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German policies hit ties, say experts

By ZHOU WA in Beijing and YU RAN in Shanghai | China Daily | Updated: 2016-11-07 08:56

The unpredictability and uncertainty of German policies will influence the investment environment in Germany and trigger loss of investors, officials and industry experts warned.

The German Federal Ministry for Economic Affairs and Energy recently withdrew its approval of a Chinese company's takeover of German chip equipment maker Aixtron SE. It said it would review the deal, which was approved in September.

The ministry's move will throw up obstacles for the 670-million-euro ($743 million) deal from Fujian Grand Chip Investment Fund LP and wield a negative influence over the credibility of the German government, said Duan Wei, general manager of the Chinese Chamber of Commerce in Germany.

"We are concerned about the German government's political intervention in the normal investment operation from a Chinese company and cannot understand its contradictory move in such a short time," Duan said.

"The unpredictability and uncertainty of policies will influence the investment environment in Germany and trigger loss of investors. We expect German authorities to contribute more to trade liberalization and facilitation," he added.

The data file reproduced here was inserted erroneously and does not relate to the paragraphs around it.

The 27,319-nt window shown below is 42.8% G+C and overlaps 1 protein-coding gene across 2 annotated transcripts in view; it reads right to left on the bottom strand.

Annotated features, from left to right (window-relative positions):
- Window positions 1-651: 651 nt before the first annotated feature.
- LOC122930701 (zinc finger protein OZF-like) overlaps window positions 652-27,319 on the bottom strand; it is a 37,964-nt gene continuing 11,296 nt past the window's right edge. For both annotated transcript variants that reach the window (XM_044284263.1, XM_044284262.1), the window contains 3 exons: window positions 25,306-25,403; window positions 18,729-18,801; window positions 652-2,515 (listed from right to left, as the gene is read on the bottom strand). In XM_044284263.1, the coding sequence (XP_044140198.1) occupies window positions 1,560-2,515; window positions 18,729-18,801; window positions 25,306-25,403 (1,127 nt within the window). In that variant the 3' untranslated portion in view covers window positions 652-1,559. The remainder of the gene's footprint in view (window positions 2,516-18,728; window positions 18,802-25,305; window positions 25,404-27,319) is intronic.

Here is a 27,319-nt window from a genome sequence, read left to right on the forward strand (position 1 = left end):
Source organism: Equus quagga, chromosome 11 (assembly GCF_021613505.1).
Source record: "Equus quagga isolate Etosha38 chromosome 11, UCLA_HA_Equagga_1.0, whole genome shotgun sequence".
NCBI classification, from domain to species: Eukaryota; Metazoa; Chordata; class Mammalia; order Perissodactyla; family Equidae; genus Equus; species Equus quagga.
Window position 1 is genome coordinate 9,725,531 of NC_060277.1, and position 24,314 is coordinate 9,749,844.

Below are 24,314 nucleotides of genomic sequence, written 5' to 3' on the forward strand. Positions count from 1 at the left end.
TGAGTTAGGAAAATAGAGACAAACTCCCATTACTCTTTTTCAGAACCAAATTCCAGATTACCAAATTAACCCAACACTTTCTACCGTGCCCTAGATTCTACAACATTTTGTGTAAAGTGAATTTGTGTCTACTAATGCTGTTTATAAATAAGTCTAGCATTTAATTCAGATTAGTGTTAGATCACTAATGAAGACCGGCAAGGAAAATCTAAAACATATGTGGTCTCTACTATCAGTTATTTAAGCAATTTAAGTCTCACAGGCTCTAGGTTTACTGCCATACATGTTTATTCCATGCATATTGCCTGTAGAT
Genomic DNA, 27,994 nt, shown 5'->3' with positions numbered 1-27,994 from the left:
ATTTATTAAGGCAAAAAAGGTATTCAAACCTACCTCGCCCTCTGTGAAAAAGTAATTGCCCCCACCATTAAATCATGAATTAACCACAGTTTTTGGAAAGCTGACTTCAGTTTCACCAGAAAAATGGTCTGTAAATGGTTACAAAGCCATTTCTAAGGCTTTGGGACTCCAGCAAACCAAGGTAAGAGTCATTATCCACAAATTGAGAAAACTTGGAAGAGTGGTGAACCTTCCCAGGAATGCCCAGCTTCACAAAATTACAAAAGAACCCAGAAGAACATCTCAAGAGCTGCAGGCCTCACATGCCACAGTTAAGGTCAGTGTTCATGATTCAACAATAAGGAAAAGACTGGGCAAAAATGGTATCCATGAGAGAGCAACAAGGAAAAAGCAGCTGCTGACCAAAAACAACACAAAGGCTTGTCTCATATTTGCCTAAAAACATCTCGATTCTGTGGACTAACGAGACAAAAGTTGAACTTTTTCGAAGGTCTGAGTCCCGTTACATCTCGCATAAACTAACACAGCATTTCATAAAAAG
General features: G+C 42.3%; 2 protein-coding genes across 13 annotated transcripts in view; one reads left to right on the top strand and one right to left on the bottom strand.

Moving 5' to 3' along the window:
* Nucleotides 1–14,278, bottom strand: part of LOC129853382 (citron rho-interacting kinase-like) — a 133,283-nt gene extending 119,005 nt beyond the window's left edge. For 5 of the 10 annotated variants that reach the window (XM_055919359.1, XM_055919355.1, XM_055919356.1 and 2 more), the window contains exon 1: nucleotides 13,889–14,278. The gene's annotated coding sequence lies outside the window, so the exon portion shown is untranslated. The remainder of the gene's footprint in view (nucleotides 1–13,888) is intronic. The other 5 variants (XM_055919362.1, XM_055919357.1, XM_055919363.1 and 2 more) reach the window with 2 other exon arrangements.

The Chinese Ministry of Commerce hopes the German government's recent investigation is "an exception" and doesn't represent a policy against Chinese businesses, the ministry's spokesman Shen Danyang said on Nov 2.

Shen said even though Chinese investment in Germany has grown rapidly in recent years, the total volume is still relatively small, and so it's unnecessary for German officials to worry that German technology and jobs will be lost as a result of Chinese investment.

The Federation of German Industries (BDI) and the Association of German Chambers of Commerce and Industry (DIHK) also warned against obstacles erected by the ministry.

"I think that is not the right way. Germany, particularly, relies on exports as well as open markets in other countries. It is not convincing to set barriers, when you yourself rely on the open markets of other countries at the same time," DIHK President Eric Schweitzer told German television ARD.

"German enterprises have invested more than 60 billion euro ($66.54 billion) in China, while only 2 or 3 billion has come in the reverse direction. I think it would be correct when an improved balance could be reached here, so that we could stand in a better position during negotiations," he added.

Led by the central government's strategy, more Chinese companies are keen to invest and purchase overseas ventures. Statistics from the Ministry of Commerce showed that Chinese companies have completed a total of 521 acquisition projects worth more than $67.4 billion in 67 countries and regions covering 18 industries so far this year.

The amount has already passed last year's total of $54.4 billion.

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